Thursday, September 22, 2022
As the wearable-device market continues to grow at a rapid pace, Finnish photodetector startup ElFys has raised €3 million in a second round of funding to ramp up production.
elfys Black Silicon Induced Junction Photodiode
ElFys was founded in 2017 to commercialize a patented photodetector technology invented by a group of researchers at Aalto University in Espoo, Finland. It provides black silicon induced-junction photodiodes that are claimed to provide superior sensitivity over wide spectral range, especially in the ultraviolet as well as ultra-wide viewing angle.
“Our photodetector has a surface structure with virtually no reflection, meaning that all incoming light gets collected across the optical spectrum,” Mikko A. Juntunen, CEO of ElFys, told EE Times Europe. “State-of-the-art photodiodes have a flat surface, and even with anti-reflective treatments, they reflect a considerable portion of incoming light. Additionally, we can record all the light collected using an induced junction, whereas the traditional solution is implanted junction.”
The health-care wearable-device market is the driving force of the overall wearables market.
In 2020, the number of wearables shipped worldwide increased to 259.63 million units, with sports, fitness, and wellness trackers accounting for 112.15 million and smartwatches accounting for 74.30 million, according to ABI Research. In 2021, 304.69 million wearables were shipped worldwide. In 2022, the wearables market is expected to reach 344.9 million shipments globally, logging a compound annual growth rate of 13.2%.
“With health continuing to be at the forefront of use cases for wearables, the health-care wearables market reached 37.3 million shipments in 2021 and is expected to [rise to] 107.43 million shipments worldwide in 2026,” Filomena Iovino, research analyst for 5G devices, smartphones, and wearables at ABI, told EE Times Europe.
In light of this market trend, ElFys has completed two rounds of financing of €3 million in one year to accelerate its production of photodetectors.
Led by Samsung Venture Investment, the second round of financing includes the participation of existing investors like Voima Ventures and Oura Health.
“These two rounds are for the same purpose,” said Juntunen.
ElFys currently produces its photodetectors at the Micronova Nanofabrication Center in Espoo, but it is not suitable for continuous volume manufacturing, according to Juntunen. The startup will continue to produce relatively low-volume applications, including analytical instrumentation. Micronova is part of OtaNano, Finland’s national research infrastructure for micro- and nanotechnology, and is run jointly by VTT Technical Research Center of Finland and Aalto University.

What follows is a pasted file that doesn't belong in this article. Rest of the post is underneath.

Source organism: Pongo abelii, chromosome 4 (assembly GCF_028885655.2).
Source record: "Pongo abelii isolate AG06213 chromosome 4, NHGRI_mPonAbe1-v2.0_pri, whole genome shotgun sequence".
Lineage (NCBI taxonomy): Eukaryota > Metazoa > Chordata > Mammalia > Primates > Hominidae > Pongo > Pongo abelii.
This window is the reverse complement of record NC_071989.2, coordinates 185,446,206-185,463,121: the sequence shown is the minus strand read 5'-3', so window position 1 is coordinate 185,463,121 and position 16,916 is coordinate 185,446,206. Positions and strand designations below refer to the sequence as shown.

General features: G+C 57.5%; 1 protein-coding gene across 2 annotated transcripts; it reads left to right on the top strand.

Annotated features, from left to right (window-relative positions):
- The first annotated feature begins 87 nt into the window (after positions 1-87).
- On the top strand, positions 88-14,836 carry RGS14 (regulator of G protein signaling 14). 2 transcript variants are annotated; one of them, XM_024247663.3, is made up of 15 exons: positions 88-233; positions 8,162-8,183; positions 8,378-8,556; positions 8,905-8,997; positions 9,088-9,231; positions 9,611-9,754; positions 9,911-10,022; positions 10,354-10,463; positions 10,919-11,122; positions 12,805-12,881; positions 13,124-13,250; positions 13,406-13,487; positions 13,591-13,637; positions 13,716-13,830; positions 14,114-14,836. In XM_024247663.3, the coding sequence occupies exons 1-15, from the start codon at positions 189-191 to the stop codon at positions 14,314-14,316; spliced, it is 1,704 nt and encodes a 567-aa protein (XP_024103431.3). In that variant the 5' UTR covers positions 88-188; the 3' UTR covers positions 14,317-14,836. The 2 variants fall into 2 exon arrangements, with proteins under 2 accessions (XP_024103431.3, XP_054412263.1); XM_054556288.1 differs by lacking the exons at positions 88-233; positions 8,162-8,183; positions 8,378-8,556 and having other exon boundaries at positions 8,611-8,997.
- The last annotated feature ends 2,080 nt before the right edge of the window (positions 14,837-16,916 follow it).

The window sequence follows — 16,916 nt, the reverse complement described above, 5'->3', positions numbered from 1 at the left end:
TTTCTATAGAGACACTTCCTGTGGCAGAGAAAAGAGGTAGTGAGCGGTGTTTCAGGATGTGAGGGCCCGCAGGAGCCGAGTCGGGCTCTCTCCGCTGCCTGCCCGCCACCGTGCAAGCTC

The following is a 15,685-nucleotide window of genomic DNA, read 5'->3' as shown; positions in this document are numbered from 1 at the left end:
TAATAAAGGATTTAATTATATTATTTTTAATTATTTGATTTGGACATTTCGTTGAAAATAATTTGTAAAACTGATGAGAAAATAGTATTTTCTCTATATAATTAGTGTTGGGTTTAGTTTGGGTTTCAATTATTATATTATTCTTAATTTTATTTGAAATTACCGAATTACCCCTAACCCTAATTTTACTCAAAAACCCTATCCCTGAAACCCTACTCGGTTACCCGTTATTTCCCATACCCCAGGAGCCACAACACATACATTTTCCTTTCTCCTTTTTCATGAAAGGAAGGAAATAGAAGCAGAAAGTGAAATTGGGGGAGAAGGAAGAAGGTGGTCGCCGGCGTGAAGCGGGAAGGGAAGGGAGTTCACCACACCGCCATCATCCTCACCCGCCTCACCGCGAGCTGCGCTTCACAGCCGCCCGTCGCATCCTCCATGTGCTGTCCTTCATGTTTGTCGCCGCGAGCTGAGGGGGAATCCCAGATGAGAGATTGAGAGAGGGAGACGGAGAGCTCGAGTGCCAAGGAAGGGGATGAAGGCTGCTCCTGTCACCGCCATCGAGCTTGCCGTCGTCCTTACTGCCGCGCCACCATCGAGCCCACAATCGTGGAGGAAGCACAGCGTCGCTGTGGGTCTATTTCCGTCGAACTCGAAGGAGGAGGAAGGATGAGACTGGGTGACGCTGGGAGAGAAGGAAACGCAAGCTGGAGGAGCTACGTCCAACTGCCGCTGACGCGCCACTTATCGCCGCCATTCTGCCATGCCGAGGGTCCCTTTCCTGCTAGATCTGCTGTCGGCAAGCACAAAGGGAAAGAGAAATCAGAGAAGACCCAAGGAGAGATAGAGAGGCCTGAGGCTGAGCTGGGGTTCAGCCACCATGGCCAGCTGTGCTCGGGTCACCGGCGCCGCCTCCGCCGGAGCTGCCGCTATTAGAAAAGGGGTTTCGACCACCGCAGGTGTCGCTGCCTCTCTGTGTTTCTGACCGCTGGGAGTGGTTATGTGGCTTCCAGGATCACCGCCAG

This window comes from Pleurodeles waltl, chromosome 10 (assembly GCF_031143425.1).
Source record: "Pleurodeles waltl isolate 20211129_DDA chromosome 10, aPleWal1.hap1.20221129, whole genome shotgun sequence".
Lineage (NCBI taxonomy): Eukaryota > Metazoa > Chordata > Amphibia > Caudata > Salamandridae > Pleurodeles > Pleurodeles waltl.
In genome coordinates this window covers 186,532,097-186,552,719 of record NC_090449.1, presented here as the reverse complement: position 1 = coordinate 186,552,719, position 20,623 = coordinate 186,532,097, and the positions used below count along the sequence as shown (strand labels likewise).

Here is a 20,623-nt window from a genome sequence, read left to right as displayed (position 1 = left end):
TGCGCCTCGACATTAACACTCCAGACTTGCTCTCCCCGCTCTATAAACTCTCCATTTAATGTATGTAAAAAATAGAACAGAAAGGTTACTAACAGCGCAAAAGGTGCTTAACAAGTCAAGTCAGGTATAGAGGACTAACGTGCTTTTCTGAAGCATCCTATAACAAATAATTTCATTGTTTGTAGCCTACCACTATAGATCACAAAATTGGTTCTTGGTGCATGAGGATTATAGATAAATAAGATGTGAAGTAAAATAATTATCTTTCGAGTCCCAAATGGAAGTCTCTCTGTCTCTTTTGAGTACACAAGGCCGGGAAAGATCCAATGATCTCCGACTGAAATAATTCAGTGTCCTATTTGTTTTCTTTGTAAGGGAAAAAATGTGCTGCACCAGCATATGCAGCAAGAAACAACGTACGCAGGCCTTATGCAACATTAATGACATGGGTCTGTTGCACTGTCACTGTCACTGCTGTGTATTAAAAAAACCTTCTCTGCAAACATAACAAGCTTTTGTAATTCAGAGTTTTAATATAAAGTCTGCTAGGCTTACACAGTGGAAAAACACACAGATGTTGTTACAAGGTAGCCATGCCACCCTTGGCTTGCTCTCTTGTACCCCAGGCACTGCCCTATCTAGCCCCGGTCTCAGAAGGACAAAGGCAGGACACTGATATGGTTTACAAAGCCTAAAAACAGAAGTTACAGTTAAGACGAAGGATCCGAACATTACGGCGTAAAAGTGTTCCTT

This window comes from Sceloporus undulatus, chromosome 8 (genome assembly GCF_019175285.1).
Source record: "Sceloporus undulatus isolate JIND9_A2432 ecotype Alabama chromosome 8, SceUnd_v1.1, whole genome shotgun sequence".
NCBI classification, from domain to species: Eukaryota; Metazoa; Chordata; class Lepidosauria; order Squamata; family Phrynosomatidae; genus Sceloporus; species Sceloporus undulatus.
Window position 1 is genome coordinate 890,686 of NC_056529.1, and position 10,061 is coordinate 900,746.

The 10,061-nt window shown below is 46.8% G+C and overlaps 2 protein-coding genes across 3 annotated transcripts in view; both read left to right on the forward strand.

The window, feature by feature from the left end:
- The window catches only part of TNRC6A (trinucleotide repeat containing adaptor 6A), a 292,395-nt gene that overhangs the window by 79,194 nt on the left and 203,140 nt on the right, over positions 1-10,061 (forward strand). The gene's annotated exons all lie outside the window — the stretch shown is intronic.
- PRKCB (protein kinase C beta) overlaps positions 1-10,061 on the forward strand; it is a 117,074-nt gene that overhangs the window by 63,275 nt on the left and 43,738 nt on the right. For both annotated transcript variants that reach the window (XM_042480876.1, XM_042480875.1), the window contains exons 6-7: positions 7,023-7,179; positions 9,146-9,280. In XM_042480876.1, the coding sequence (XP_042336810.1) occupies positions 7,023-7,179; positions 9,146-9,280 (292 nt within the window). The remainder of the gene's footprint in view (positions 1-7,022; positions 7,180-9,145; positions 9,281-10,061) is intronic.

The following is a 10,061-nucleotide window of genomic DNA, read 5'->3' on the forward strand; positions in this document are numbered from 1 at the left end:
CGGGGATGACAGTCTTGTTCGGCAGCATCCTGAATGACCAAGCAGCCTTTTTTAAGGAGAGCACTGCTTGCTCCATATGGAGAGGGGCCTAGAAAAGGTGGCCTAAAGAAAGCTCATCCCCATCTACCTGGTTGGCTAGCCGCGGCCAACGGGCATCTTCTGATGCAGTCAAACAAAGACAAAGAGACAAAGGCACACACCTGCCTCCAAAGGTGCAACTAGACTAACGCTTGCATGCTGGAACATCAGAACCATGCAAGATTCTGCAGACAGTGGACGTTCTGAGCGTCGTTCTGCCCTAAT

“The wearable consumer market requires photodiodes in millions of units a month, and to be able to provide these, we build manufacturing capability together with well-known commercial semiconductor-processing factories,” said Juntunen. Names remained undisclosed.
Photodetector applications include camera image sensors, fiber optic links, blood particle analyzers, spectrometers, LiDARs and encoders, medical computed tomography imaging, and airport X-ray security scanners. “Photodetectors are used everywhere and most often without us realizing they are there,” said Juntunen. “Basically, any application measuring light could potentially be improved using our technology.”
The Espoo-based startup is now focused on the wearables market and serves analytical instrumentation. “We are keeping our eyes open for other opportunities, but as a startup, obviously, we need to focus,” said Juntunen. “Our photodetector provides either a higher signal-to-noise ratio, lower power consumption, translating into longer battery life, or facilitates the use of a smaller area for light detection, translating into smaller devices.”
Juntunen would not name wearables customers but indicated that “their feedback and commitment are strong enough to justify the investments we are making now.”
In the instrumentation sector, however, ElFys provides photodetectors to Finland-based Satron Instruments.
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